Question 1: Source A at first glance doesn’t appear to tell us very much about why the war went on for as long as it did. It appears to be poem about two soldiers who met the general and shows at the end how he was responsible for their deaths in his plan of attack. The only reason it seems to show is that the generals should have been defending when they should have been defending because as it says, many men were going to die in the attack which when we look back at it, we see they only gained minimal amounts of land for thousands of lives.
This, although it is a good reason for the protracted length of the war, it is not the only one stated in the poem. Looking closely at it you can see that the men had to walk up to the front line. This is another reason as it shows us how hard it was for both sides to move supplies up to the front as no vehicles or trains could get there because firstly of the muddy ground which no vehicles could get through including tanks.
The second reason is that the vehicles weren’t allowed to risk the journey up to the front because of the risk of artillery. This reason is also shown in source C where we see a tank that has been abandoned, either because it got stuck in the mud or that it got hit by a shell. It is a prime example of why the third battle of. It is a prime example of why the third battle of pres was called “The Battle of the Mud. ” The mud was created by the artillery shells completely destroying the drainage systems around the low lying area of Flanders.
The thing about the mud though was that, it wasn’t just a hindrance to the allies but also to the Germans which is usually forgotten, when people think of World War 1, they think of the hardship the allies had to endure and forget the Germans had an equally tough time. Source B gives us yet more reasons for the drawn out length of the war by telling us about the Royal Irish Regiment who when they attacked were all but wiped out.
This highlights the fact that attacking the enemies trench lines was futile as it was to hard to keep a gain in ground once you have created a salient which can be attacked from many different side. An example of troops attacking and then having to withdraw are the battles around Ypres where the British created a salient but then had to tactically withdraw because it was to hard to defend. Source B also tells us again that the men had to walk miles to get to the line with heavy packs that left the men exhausted when they reached the front and would be sent into actions straight away.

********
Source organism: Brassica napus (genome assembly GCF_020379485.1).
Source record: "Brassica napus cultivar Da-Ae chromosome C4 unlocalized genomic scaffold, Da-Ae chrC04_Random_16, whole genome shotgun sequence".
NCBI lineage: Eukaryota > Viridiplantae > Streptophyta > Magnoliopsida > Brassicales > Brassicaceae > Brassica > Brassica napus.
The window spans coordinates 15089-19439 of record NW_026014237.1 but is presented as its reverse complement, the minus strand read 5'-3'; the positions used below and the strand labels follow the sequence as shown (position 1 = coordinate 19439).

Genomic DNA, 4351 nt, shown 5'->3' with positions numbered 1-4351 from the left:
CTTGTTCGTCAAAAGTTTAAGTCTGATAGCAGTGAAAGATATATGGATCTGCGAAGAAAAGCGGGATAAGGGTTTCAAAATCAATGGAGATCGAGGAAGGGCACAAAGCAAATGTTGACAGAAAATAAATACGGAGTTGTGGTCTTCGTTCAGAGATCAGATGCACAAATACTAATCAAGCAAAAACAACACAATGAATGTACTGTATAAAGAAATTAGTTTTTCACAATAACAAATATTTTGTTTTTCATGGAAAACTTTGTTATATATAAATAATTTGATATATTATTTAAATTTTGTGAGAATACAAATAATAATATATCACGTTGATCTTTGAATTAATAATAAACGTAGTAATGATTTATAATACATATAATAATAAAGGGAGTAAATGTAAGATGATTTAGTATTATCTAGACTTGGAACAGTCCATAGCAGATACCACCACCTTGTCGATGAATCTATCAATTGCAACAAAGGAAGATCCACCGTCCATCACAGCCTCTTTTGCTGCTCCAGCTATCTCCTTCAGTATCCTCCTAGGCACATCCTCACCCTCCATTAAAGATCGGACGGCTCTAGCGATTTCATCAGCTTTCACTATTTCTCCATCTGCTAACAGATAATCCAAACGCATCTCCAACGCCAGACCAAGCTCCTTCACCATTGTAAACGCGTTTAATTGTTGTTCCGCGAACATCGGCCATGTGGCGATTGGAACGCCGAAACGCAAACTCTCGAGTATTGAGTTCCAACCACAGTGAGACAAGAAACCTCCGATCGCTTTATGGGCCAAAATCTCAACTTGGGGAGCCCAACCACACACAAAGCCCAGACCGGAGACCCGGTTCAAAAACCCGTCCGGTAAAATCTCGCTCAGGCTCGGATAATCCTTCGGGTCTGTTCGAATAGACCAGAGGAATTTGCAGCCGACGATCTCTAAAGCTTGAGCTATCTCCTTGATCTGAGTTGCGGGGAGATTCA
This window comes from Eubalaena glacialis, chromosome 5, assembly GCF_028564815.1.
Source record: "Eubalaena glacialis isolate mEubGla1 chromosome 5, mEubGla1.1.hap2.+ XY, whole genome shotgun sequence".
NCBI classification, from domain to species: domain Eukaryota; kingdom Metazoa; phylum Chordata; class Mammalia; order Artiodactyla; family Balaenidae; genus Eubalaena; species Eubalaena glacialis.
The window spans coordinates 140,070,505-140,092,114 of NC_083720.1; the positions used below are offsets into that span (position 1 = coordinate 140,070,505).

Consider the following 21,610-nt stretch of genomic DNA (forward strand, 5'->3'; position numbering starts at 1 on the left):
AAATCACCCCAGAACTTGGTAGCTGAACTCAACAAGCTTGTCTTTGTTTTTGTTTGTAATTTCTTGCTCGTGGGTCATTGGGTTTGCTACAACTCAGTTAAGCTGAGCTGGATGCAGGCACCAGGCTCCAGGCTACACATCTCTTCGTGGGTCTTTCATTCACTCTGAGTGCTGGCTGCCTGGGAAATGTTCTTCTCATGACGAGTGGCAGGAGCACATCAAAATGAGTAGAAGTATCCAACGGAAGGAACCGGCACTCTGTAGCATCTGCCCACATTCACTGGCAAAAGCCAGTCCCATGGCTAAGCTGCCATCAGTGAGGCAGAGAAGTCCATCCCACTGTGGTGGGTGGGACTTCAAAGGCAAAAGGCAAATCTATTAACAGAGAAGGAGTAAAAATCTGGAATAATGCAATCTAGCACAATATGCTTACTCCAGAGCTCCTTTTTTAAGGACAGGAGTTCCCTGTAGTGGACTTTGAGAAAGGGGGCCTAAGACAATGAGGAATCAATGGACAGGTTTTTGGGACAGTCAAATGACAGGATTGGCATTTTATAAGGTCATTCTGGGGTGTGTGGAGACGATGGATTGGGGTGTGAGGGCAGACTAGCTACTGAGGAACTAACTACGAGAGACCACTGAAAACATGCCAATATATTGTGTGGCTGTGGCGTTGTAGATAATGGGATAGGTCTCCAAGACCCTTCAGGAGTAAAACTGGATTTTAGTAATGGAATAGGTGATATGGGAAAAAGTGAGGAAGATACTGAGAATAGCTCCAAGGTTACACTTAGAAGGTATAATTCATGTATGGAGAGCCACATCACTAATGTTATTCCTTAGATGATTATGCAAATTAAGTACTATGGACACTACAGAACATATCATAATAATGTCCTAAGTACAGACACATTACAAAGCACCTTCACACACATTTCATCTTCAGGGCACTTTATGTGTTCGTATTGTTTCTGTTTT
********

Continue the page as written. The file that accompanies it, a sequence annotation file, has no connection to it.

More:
As for the reliability of the sources, we have to look at when they were gathered and how much they actually tell us. Source A for example is probably very reliable as it was written by a man who has seen action (we can tell this because it tells us he was in hospital when he wrote this), although it might be a case in which Siegfried was angry at the general because he had been wounded. The diary entries do not tell us as much as they seem to, even though Congreve was there when he wrote them, it was very early on in the war and both sides were not settled down.
C also is not of that much use as it only shows a small part of the battlefield, it may have been the same all the way up the line but we can not tell just from this one photo. Question 2: To look at whether the Generals were to blame for failing to break through the western front, we have to realize that there are other reasons such as the weather conditions and the amount of supplies available as it was the first properly industrialized war.
In source D, General Von Falkenhayn makes the point these points, that because of the mass of supplies available to each side it was impossible to make anything more than a “slaughter-house” or salient as it was properly known as when one side created a bulge in the line that was usually fired upon from 3 sides until the attackers fell back. Falkenhayn doesn’t openly blame himself and his colleagues for the slaughters but rather tries to pass the blame off to conditions. This may have been true as when he wrote the book, he had the benefit of hindsight.
The two points of view in source E are generally blaming the weather and mud for the harsh conditions they were put through. The mud being was blamed for stopping the tanks advance and the flooded landscape for creating disease and cold. It could be seen another way though as it might be the men blaming the Generals for putting their men through such demoralizing conditions. Source E also shows us how the Germans had it just as badly as the Allies. The advantage of these sources is that they are first-hand accounts (primary sources).